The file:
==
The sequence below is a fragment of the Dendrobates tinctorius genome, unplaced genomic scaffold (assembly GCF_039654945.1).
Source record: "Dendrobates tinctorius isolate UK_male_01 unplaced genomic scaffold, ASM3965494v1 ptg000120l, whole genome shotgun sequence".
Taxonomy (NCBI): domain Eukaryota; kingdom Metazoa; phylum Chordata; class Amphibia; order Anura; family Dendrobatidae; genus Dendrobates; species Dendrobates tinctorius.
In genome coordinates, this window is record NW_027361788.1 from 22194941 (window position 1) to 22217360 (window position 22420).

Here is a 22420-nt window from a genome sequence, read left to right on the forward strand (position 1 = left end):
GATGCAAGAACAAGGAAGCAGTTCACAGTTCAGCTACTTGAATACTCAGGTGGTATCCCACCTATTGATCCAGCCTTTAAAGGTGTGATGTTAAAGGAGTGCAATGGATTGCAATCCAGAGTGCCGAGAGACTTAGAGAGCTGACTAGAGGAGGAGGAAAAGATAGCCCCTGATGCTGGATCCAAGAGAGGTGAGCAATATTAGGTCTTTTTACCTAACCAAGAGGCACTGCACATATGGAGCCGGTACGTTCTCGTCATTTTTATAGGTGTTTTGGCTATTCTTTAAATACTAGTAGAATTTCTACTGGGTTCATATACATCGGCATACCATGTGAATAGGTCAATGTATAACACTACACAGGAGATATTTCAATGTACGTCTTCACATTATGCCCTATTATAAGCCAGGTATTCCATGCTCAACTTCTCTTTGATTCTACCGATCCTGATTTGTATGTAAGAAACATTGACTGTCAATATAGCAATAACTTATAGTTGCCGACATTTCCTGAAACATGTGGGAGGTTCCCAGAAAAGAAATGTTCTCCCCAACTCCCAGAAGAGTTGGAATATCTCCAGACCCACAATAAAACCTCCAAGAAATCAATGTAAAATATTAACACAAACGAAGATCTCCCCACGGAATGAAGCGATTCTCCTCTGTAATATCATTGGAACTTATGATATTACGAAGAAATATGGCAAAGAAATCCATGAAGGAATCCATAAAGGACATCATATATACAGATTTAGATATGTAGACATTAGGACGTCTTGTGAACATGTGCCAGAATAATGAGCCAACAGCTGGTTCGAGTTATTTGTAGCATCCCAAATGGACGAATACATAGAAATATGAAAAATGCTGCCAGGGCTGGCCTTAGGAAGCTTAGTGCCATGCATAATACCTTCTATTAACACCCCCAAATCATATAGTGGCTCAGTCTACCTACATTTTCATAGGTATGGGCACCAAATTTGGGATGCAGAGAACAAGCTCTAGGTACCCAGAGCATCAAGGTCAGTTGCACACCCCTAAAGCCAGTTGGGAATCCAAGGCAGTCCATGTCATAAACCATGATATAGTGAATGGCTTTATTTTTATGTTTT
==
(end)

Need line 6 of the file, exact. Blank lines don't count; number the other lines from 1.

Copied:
GATGCAAGAACAAGGAAGCAGTTCACAGTTCAGCTACTTGAATACTCAGGTGGTATCCCACCTATTGATCCAGCCTTTAAAGGTGTGATGTTAAAGGAGTGCAATGGATTGCAATCCAGAGTGCCGAGAGACTTAGAGAGCTGACTAGAGGAGGAGGAAAAGATAGCCCCTGATGCTGGATCCAAGAGAGGTGAGCAATATTAGGTCTTTTTACCTAACCAAGAGGCACTGCACATATGGAGCCGGTACGTTCTCGTCATTTTTATAGGTGTTTTGGCTATTCTTTAAATACTAGTAGAATTTCTACTGGGTTCATATACATCGGCATACCATGTGAATAGGTCAATGTATAACACTACACAGGAGATATTTCAATGTACGTCTTCACATTATGCCCTATTATAAGCCAGGTATTCCATGCTCAACTTCTCTTTGATTCTACCGATCCTGATTTGTATGTAAGAAACATTGACTGTCAATATAGCAATAACTTATAGTTGCCGACATTTCCTGAAACATGTGGGAGGTTCCCAGAAAAGAAATGTTCTCCCCAACTCCCAGAAGAGTTGGAATATCTCCAGACCCACAATAAAACCTCCAAGAAATCAATGTAAAATATTAACACAAACGAAGATCTCCCCACGGAATGAAGCGATTCTCCTCTGTAATATCATTGGAACTTATGATATTACGAAGAAATATGGCAAAGAAATCCATGAAGGAATCCATAAAGGACATCATATATACAGATTTAGATATGTAGACATTAGGACGTCTTGTGAACATGTGCCAGAATAATGAGCCAACAGCTGGTTCGAGTTATTTGTAGCATCCCAAATGGACGAATACATAGAAATATGAAAAATGCTGCCAGGGCTGGCCTTAGGAAGCTTAGTGCCATGCATAATACCTTCTATTAACACCCCCAAATCATATAGTGGCTCAGTCTACCTACATTTTCATAGGTATGGGCACCAAATTTGGGATGCAGAGAACAAGCTCTAGGTACCCAGAGCATCAAGGTCAGTTGCACACCCCTAAAGCCAGTTGGGAATCCAAGGCAGTCCATGTCATAAACCATGATATAGTGAATGGCTTTATTTTTATGTTTT